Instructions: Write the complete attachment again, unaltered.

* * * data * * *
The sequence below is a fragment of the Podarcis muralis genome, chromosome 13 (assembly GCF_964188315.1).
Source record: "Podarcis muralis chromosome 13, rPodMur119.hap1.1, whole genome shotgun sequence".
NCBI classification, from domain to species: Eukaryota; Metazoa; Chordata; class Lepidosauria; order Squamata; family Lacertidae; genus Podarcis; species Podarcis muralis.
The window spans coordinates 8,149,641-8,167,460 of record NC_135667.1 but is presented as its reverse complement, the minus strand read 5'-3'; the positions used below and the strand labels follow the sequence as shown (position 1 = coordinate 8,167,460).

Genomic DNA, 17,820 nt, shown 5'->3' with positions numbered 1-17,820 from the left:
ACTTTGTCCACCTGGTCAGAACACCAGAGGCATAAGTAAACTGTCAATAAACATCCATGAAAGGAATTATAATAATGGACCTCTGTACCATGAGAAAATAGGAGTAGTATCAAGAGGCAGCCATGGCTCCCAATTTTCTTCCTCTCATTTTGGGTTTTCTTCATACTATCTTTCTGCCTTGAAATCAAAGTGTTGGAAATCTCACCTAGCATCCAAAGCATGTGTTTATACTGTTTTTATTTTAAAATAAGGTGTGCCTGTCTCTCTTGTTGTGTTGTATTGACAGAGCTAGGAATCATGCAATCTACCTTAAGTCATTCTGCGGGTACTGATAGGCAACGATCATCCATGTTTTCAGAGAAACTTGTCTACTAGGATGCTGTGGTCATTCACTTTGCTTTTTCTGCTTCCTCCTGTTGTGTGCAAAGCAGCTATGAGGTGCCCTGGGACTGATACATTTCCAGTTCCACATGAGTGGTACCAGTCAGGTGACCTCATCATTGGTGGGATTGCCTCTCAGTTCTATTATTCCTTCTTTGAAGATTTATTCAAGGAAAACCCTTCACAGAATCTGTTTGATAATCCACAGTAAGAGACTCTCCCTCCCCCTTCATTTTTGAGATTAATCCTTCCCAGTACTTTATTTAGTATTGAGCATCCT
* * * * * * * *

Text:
The sequence below is a fragment of the Podarcis muralis genome, chromosome 13 (assembly GCF_964188315.1).
Source record: "Podarcis muralis chromosome 13, rPodMur119.hap1.1, whole genome shotgun sequence".
NCBI classification, from domain to species: Eukaryota; Metazoa; Chordata; class Lepidosauria; order Squamata; family Lacertidae; genus Podarcis; species Podarcis muralis.
The window spans coordinates 8,149,641-8,167,460 of record NC_135667.1 but is presented as its reverse complement, the minus strand read 5'-3'; the positions used below and the strand labels follow the sequence as shown (position 1 = coordinate 8,167,460).

Genomic DNA, 17,820 nt, shown 5'->3' with positions numbered 1-17,820 from the left:
ACTTTGTCCACCTGGTCAGAACACCAGAGGCATAAGTAAACTGTCAATAAACATCCATGAAAGGAATTATAATAATGGACCTCTGTACCATGAGAAAATAGGAGTAGTATCAAGAGGCAGCCATGGCTCCCAATTTTCTTCCTCTCATTTTGGGTTTTCTTCATACTATCTTTCTGCCTTGAAATCAAAGTGTTGGAAATCTCACCTAGCATCCAAAGCATGTGTTTATACTGTTTTTATTTTAAAATAAGGTGTGCCTGTCTCTCTTGTTGTGTTGTATTGACAGAGCTAGGAATCATGCAATCTACCTTAAGTCATTCTGCGGGTACTGATAGGCAACGATCATCCATGTTTTCAGAGAAACTTGTCTACTAGGATGCTGTGGTCATTCACTTTGCTTTTTCTGCTTCCTCCTGTTGTGTGCAAAGCAGCTATGAGGTGCCCTGGGACTGATACATTTCCAGTTCCACATGAGTGGTACCAGTCAGGTGACCTCATCATTGGTGGGATTGCCTCTCAGTTCTATTATTCCTTCTTTGAAGATTTATTCAAGGAAAACCCTTCACAGAATCTGTTTGATAATCCACAGTAAGAGACTCTCCCTCCCCCTTCATTTTTGAGATTAATCCTTCCCAGTACTTTATTTAGTATTGAGCATCCT